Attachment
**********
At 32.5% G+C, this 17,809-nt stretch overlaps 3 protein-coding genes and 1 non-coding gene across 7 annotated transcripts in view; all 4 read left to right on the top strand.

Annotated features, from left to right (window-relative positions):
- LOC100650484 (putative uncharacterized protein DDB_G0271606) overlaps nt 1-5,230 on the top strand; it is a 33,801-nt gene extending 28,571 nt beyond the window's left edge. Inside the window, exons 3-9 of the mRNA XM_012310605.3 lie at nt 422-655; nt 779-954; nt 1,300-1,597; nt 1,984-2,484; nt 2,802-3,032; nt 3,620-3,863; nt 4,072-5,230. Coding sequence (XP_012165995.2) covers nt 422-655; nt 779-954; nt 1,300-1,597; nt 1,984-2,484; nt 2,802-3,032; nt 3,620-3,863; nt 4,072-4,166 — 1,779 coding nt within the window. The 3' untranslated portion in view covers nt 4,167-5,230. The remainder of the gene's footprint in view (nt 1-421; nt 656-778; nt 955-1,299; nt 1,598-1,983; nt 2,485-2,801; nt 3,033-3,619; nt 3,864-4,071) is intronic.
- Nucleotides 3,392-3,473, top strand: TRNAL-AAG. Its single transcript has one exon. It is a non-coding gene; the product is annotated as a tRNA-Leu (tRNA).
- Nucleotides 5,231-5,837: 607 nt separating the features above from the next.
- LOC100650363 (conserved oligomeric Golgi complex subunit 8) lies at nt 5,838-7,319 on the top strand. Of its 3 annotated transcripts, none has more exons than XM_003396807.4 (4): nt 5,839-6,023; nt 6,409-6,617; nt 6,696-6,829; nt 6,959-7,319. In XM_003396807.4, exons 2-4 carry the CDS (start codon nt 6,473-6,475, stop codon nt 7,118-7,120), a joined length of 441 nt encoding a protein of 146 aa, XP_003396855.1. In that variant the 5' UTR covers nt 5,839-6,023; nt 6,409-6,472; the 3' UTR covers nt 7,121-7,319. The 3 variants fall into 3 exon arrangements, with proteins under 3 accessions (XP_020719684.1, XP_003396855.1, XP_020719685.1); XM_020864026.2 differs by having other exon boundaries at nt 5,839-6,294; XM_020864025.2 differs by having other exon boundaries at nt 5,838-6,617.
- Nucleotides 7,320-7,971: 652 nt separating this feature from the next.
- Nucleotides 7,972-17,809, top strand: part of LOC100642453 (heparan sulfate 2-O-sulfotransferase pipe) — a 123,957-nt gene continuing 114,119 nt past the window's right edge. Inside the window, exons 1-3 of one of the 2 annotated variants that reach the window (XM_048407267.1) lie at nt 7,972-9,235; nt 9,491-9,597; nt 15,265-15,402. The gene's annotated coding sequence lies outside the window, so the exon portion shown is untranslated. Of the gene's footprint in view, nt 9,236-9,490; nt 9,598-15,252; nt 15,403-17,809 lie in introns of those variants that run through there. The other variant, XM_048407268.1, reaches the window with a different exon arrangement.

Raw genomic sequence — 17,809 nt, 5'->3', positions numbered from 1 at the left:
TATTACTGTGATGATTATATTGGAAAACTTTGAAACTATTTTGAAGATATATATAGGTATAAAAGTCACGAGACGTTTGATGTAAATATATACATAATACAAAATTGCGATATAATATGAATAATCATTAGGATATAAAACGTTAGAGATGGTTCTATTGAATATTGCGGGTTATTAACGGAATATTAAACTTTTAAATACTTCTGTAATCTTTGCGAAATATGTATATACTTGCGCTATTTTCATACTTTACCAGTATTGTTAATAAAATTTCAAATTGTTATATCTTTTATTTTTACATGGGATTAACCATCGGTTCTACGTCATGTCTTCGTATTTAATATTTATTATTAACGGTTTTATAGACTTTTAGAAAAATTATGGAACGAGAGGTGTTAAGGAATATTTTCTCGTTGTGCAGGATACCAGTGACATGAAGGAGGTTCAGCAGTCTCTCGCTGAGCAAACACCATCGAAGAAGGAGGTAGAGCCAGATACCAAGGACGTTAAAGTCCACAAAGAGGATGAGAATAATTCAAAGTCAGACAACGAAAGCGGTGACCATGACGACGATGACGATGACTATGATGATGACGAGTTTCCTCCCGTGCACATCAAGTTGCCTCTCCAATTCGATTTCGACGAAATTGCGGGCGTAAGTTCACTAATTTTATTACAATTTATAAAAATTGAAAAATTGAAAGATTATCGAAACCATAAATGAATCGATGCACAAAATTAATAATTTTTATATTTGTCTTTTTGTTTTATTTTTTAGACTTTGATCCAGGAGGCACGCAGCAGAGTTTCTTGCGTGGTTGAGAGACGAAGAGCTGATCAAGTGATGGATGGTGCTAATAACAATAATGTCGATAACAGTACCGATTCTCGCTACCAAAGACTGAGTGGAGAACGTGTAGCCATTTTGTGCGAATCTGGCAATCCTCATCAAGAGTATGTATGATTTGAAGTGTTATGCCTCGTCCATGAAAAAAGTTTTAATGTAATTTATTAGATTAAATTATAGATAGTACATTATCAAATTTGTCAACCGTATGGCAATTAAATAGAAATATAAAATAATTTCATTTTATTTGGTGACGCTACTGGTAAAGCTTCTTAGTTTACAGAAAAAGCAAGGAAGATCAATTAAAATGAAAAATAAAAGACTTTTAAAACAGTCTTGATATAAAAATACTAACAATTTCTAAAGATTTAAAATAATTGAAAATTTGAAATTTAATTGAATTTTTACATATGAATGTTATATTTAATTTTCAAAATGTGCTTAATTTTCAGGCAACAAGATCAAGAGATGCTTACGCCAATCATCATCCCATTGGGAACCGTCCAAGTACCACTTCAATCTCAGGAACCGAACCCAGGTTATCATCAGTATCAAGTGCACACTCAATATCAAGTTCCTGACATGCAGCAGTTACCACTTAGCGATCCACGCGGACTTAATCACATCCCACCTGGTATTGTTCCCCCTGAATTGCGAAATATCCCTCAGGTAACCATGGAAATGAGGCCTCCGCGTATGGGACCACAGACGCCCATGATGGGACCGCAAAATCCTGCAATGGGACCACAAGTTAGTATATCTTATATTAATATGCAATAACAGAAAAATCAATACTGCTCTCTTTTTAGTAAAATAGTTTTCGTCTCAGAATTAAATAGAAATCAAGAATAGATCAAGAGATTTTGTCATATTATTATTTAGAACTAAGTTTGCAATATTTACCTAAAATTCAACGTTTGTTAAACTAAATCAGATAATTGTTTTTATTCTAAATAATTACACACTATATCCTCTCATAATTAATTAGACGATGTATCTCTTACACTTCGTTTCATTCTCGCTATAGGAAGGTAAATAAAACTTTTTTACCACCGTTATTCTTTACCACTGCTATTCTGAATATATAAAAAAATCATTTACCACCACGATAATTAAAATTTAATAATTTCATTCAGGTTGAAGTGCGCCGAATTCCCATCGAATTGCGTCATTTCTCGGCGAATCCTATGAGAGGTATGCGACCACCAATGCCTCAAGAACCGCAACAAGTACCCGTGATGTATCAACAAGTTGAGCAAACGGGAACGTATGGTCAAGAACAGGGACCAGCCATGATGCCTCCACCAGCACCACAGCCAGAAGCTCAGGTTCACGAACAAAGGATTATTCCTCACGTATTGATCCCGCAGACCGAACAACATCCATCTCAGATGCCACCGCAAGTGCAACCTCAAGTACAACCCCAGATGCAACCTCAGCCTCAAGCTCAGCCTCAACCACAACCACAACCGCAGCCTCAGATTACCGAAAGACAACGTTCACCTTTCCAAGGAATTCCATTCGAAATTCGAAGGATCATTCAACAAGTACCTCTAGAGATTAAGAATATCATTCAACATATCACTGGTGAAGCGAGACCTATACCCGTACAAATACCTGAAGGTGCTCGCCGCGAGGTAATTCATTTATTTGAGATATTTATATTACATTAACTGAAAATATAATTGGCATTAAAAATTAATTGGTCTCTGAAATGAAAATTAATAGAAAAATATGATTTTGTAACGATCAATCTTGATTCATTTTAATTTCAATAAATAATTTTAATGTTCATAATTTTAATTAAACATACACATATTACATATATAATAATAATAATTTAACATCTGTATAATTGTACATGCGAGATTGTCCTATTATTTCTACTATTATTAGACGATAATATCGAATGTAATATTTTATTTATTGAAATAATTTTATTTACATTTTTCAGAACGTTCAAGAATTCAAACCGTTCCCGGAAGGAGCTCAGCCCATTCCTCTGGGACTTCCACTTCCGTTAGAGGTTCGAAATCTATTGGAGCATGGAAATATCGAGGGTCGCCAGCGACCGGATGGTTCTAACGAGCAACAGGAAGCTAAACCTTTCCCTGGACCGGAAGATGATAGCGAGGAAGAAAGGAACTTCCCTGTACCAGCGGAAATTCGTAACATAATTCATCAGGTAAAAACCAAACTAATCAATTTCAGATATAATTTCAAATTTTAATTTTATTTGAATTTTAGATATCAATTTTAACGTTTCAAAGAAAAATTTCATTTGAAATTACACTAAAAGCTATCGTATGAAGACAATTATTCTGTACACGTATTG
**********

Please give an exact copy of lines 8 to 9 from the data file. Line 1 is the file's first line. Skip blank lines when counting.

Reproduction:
- Nucleotides 7,972-17,809, top strand: part of LOC100642453 (heparan sulfate 2-O-sulfotransferase pipe) — a 123,957-nt gene continuing 114,119 nt past the window's right edge. Inside the window, exons 1-3 of one of the 2 annotated variants that reach the window (XM_048407267.1) lie at nt 7,972-9,235; nt 9,491-9,597; nt 15,265-15,402. The gene's annotated coding sequence lies outside the window, so the exon portion shown is untranslated. Of the gene's footprint in view, nt 9,236-9,490; nt 9,598-15,252; nt 15,403-17,809 lie in introns of those variants that run through there. The other variant, XM_048407268.1, reaches the window with a different exon arrangement.

Raw genomic sequence — 17,809 nt, 5'->3', positions numbered from 1 at the left: